Ramona Tanabe is executive vice president and counsel at the Workers Compensation Research Institute in Cambridge, MA. She has been with the company since 1996. Tanabe oversees the data collection and analysis efforts for numerous research projects, including the CompScope Multistate Benchmarks, which measure the performance of a growing number of state workers’ compensation systems.
A new report from the Workers Compensation Research Institute (WCRI) found evidence of frequent physician dispensing of new drug strengths and a new formulation at much higher prices. This phenomenon was observed in several states that recently instituted reforms aimed at reducing the prices for physician-dispensed prescriptions. Skirting the goals of those reforms, dispensing increased for new […]
A new study―Do Higher Fee Schedules Increase the Number of Workers’ Compensation Cases?―from the Workers Compensation Research Institute (WCRI) explores to what extent workers’ compensation reimbursement rates influence the decision by the medical provider on whether to classify an injury as work-related. According to previously published WCRI research, in many states, workers’ compensation pays higher […]
Hundreds of millions of dollars of claims could shift from group health to workers’ compensation as accountable care organizations (ACO) expand under the Affordable Care Act (ACA), according to our new study: Will the Affordable Care Act Shift Claims to Workers’ Compensation Payors? Although pundits have written about “cost shifting” to workers’ compensation, a significant […]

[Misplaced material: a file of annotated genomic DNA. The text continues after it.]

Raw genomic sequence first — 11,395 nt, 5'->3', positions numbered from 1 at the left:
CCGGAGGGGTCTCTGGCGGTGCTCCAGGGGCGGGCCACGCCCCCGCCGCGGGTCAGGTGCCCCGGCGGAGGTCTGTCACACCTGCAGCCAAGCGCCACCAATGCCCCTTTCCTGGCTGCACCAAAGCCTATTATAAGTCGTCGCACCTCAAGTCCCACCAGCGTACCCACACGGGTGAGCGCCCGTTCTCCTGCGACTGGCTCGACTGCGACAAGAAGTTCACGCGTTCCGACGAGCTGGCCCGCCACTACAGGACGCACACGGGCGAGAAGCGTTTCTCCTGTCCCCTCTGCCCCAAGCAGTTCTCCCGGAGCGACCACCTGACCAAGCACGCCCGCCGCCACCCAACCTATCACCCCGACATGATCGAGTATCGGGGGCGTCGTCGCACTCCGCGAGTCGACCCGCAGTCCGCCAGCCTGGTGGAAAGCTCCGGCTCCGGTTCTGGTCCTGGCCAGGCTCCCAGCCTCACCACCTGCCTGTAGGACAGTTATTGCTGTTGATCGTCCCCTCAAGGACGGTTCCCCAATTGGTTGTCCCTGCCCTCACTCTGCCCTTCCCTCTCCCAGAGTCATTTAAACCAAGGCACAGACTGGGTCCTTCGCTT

After 18 states enacted reforms to limit the prices paid to doctors for prescriptions they write and dispense, a new study from the Workers Compensation Research Institute (WCRI) finds that physician-dispensers in Illinois and California discovered a new way to continue charging and to get paid two to three times the price of a drug […]
A new study from the Workers Compensation Research Institute (WCRI) showed that Georgia’s changes to the reimbursement rules for physician-dispensed drugs reduced the average price per pill paid by 25% to 40% for most of the drugs commonly dispensed by physicians. However, the post-reform prices paid for physician-dispensed drugs were still 20% to 40% higher […]
Policymakers in many states increasingly enact medical fee schedules in the quest to limit the growth of hospital costs. They often seek a reference point or benchmark to which they can tie reimbursement rates. Usually, that benchmark is either Medicare rates in the state or some measure of historic charges by the hospitals. Medicare rates […]